Does His Electro Blue Voice have any music that we haven’t talked about yet?

Francesco:  No, we’ve covered it all.

With the release of Ruthless Sperm not long ago in August, are there any other releases planned or in the works at this point?

Francesco:  Right now there’s nothing new planned, I’ll have to fix my new ideas first.  I’m more into the live thing right now.  After years of only recording I can’t neglect it.

Where’s the best place for our US readers to pick up copies of your albums at?

Francesco:  I’m really not familiar with America so I couldn’t tell you.  I just hope people can reach our records in as many places as possible.

Andrea:  I’m pretty sure it won’t be hard for people to find our album.  Sub Pop is very well distributed.  For previous EPs the related label should be contacted.  I’m not sure who’s distributing the “Wolf” b/w “Worm” 12” though.  Avant! has got all the His Electro Blue Voice records for sale by the way.

What about our poor international and overseas readers?  With these insane postage rate hikes this last year I try to provide people with as many possibilities as I can for buying physical music.

Francesco:  Yeah that’s harsh.

Andrea:  Again, since most of His Electro Blue Voice’s releases have been put out by American labes I’m kinda confident US kids will have no big trouble in finding them.  In Europe people can buy from the band at gigs or via Avant!’s e-shop.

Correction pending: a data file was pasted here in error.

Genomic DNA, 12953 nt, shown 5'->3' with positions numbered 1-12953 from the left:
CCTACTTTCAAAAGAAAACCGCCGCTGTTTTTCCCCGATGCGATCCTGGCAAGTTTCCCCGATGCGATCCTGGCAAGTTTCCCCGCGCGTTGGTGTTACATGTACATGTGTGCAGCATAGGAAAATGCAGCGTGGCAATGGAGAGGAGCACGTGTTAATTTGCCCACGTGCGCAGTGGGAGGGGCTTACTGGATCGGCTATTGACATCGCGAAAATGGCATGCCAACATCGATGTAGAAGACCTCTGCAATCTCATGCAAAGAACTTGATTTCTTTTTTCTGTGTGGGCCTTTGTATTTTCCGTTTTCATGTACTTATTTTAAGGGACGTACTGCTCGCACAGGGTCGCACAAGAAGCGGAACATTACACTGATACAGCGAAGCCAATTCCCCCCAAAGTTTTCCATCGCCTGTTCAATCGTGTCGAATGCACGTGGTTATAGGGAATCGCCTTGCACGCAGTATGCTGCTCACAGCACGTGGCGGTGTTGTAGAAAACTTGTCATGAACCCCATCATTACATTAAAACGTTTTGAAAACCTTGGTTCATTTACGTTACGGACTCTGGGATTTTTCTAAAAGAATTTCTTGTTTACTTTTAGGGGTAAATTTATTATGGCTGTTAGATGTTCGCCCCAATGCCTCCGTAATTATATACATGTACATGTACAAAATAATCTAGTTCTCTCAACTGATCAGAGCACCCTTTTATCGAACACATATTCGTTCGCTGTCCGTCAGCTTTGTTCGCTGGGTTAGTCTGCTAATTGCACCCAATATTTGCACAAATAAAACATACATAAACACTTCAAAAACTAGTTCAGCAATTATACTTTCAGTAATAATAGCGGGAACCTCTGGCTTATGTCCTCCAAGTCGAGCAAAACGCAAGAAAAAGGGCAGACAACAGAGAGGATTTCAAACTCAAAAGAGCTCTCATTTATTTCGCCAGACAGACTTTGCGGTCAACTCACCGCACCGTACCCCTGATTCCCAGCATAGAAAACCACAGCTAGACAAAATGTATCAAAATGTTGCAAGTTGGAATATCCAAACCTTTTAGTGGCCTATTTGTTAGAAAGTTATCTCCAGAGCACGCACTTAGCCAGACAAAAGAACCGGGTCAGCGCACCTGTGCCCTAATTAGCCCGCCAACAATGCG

And where’s the best place for fans to keep up with the latest news, like upcoming shows and album releases at?

Francesco:  We run our Facebook Page and you can also find all the info you might need at Sub Pop’s site.

Does His Electro Blue Voice have any major goals that you are looking to accomplish in 2014?

Francesco:  I’d love to play live in some cool venues and write some new songs.

What, if anything, do you have planned as far as touring goes for the rest of the year?  With 2014 right around the corner, what about the New Year?

Francesco:  We take it one step at the time.  We’re glad we’re getting out of Italy in early 2014 when we’ll be in France, Holland and Germany.  The rest will come by its self if you deserve it.

In your dreams, who are you on tour with?

Francesco:  Even if it’s not going to happen, I’d love to tour with Big Black, The Wipers and Flipper.  I like to think of an audience really ready for our sound, maybe forty to fifty year old guys talking about the good old days.

Do you have any funny or interesting stories from live shows or performances that you’d like to share here with our readers?

Francesco:  Not so far.  But I like play live.

With all of the various mediums available to musicians today I’m always curious why they choose and prefer the particular methods that they do.  Do you have a preferred medium of release for your own music?  What about when you are listening to and or purchasing music?

Francesco:  We obviously prefer vinyl.  We as His Electro Blue Voice were of the opinion we wouldn’t need anything else except for the online stuff.  After all these years, the only CD we’ve ever released has been Sup Pop’s Ruthless Sperm.  A lot of friends have asked for CDs, they took it for granted and wanted to know when it was going to be available.  That’s one perspective but I’ve never cared about people wanting the CD.  I always thought that if someone cares they can go online and maybe buy stuff on Bandcamp.  In the end I ended up doing a favour for my friends and burned them some CDRs with all of our previous songs…  Some of them even bought the vinyl records despite the fact they don’t have a turntable.

Do you have a music collection at all?  If so can you tell us about it?